Iain Henderson ready to roar as a first-time Lion, believes Bowe
Two-time tourist Tommy Bowe believes Iain Henderson is the perfect man to continue Queen's University's British and Irish Lions legacy.
With Henderson named in Warren Gatland's touring party for the summer series in New Zealand, he became the club's 22nd player contributed to the famous collective, more than any other club in Ireland, and that history was celebrated with a gala dinner this weekend.
Speaking at the event, Bowe hailed Henderson's potential impact against the All Blacks.
"I think Hendy is a great character and he'll embrace every minute of it," said the Monaghan man who toured South Africa in 2009 and Australia four years later.
"This is a real opportunity for him to really put his hand up. I think he'll fit in very well.
"I just hope they have the same sort of ethos and that they'll able to enjoy each other's company and come together.
"There going into a very hostile and tough environment and there's going to be a lot of pressure on from the get-go, so I hope there is a chance to get together and get to know each other.
"I know Warren Gatland has talked about learning to sing songs and having a beer with each other.
"Whenever four countries come together after knocking lumps out of each other for some time, to try and take on one of the top teams in the world, you have to bond and know the man behind you has got your back."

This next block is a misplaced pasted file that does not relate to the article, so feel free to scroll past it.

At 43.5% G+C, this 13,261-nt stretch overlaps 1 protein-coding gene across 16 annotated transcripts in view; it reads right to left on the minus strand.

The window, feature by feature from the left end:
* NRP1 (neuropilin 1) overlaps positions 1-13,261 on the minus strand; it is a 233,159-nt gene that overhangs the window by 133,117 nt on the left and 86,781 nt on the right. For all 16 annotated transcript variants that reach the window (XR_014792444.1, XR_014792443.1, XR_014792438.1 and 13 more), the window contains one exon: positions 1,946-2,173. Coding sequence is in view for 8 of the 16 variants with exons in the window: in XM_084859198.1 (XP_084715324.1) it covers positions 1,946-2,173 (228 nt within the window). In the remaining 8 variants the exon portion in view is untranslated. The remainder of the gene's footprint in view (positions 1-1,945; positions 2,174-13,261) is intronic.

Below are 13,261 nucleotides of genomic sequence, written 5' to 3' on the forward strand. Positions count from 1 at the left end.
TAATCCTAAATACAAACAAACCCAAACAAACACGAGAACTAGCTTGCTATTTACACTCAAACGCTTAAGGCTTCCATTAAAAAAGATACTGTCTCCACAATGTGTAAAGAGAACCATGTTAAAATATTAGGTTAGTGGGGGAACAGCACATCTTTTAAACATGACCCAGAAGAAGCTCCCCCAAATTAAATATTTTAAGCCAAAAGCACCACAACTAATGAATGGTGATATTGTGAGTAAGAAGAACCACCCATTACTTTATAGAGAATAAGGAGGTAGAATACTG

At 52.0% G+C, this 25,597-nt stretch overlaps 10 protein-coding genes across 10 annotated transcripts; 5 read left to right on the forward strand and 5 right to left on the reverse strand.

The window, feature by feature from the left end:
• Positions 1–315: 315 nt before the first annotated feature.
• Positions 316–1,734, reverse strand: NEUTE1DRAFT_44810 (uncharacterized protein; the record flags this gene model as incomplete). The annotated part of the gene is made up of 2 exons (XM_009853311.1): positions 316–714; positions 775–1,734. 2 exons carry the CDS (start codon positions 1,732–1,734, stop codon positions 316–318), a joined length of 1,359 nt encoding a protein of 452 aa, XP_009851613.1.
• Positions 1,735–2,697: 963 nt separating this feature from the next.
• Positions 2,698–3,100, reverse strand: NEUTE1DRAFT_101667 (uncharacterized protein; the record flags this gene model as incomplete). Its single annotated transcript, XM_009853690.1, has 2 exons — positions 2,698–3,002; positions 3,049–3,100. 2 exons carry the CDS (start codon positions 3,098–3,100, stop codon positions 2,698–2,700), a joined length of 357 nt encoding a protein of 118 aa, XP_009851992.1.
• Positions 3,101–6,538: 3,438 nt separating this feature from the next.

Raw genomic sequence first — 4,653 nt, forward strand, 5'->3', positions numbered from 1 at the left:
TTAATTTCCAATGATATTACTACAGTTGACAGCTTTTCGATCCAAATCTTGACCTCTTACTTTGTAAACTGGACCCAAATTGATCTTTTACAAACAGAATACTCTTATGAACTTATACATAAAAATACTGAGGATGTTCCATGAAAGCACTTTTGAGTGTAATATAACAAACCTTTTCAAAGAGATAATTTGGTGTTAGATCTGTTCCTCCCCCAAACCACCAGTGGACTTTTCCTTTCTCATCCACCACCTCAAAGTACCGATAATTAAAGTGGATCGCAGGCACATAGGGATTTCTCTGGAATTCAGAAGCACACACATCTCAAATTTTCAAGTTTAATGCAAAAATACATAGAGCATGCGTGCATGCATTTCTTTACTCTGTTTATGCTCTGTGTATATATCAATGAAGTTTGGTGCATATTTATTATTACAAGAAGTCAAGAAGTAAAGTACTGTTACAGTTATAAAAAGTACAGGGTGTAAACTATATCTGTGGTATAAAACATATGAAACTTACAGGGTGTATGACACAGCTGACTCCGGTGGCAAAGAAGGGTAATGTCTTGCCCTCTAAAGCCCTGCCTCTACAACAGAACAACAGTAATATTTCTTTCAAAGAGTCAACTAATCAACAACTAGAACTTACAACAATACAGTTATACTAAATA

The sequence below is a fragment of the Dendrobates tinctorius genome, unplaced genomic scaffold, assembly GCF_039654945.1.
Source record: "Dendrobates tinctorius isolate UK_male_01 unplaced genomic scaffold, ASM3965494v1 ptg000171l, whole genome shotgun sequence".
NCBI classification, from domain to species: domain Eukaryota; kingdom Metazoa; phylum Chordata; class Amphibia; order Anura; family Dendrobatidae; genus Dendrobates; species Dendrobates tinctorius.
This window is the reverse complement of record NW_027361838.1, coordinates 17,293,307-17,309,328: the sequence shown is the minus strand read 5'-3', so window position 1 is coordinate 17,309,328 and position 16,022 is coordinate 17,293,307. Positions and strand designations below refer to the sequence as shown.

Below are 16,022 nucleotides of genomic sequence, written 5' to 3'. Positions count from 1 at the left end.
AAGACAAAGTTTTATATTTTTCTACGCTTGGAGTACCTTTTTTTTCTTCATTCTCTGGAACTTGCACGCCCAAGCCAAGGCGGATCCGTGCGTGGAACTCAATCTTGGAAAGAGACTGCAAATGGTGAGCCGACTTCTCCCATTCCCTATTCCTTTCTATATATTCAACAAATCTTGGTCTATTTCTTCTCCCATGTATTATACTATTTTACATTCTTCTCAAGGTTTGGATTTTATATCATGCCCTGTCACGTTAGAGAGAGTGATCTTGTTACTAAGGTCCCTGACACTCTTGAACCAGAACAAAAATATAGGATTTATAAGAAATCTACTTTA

And while the first tour game is still 40 days away, the New Zealand media's famous mind games have already begun with Ulster's Jared Payne the early target.
Payne, a native New Zealander who qualifies for Ireland, and subsequently the Lions, on residency after moving to Belfast in 2011, has seen his selection criticised by the New Zealand Herald, the same paper who quoted former All Blacks coach Laurie Mains as expecting a 3-0 whitewash in the Tests.
"The debate isn't about whether Jared Payne, Ben Te'o and CJ Stander are good enough to be Lions," wrote columnist Gregor Paul of the Lions' players born in the Southern Hemisphere.
"The question is deeper, more fundamental, which is how on earth do they end up playing for the Lions when all three of them, or certainly Payne and Stander, no doubt grew up dreaming about playing against them?
"Take Payne as the example. He was pushing towards the edge of All Blacks' selection.
"He'd consistently impressed at both the Crusaders and Blues, either at wing, fullback or centre and he was probably only a couple of injuries away from making the World Cup squad.
"No one is suggesting he was going to be a regular All Black, but the point is, he was targeting that as his goal, right up until Ulster came calling with a swag of cash.
"The story to this point has no twists - until it is realised that Ulster were supported financially by the Irish Rugby Union in making the payment because the latter could see that Payne would have served his required residency period at about the same time they expected the great Brian O'Driscoll to retire.
"They bought a New Zealander to fill a national jersey and while that is their business to square away with those domestic players trying to make it through the development pathways, it becomes a bigger problem when Payne and others who have converted as so-called project players, make the British and Irish Lions."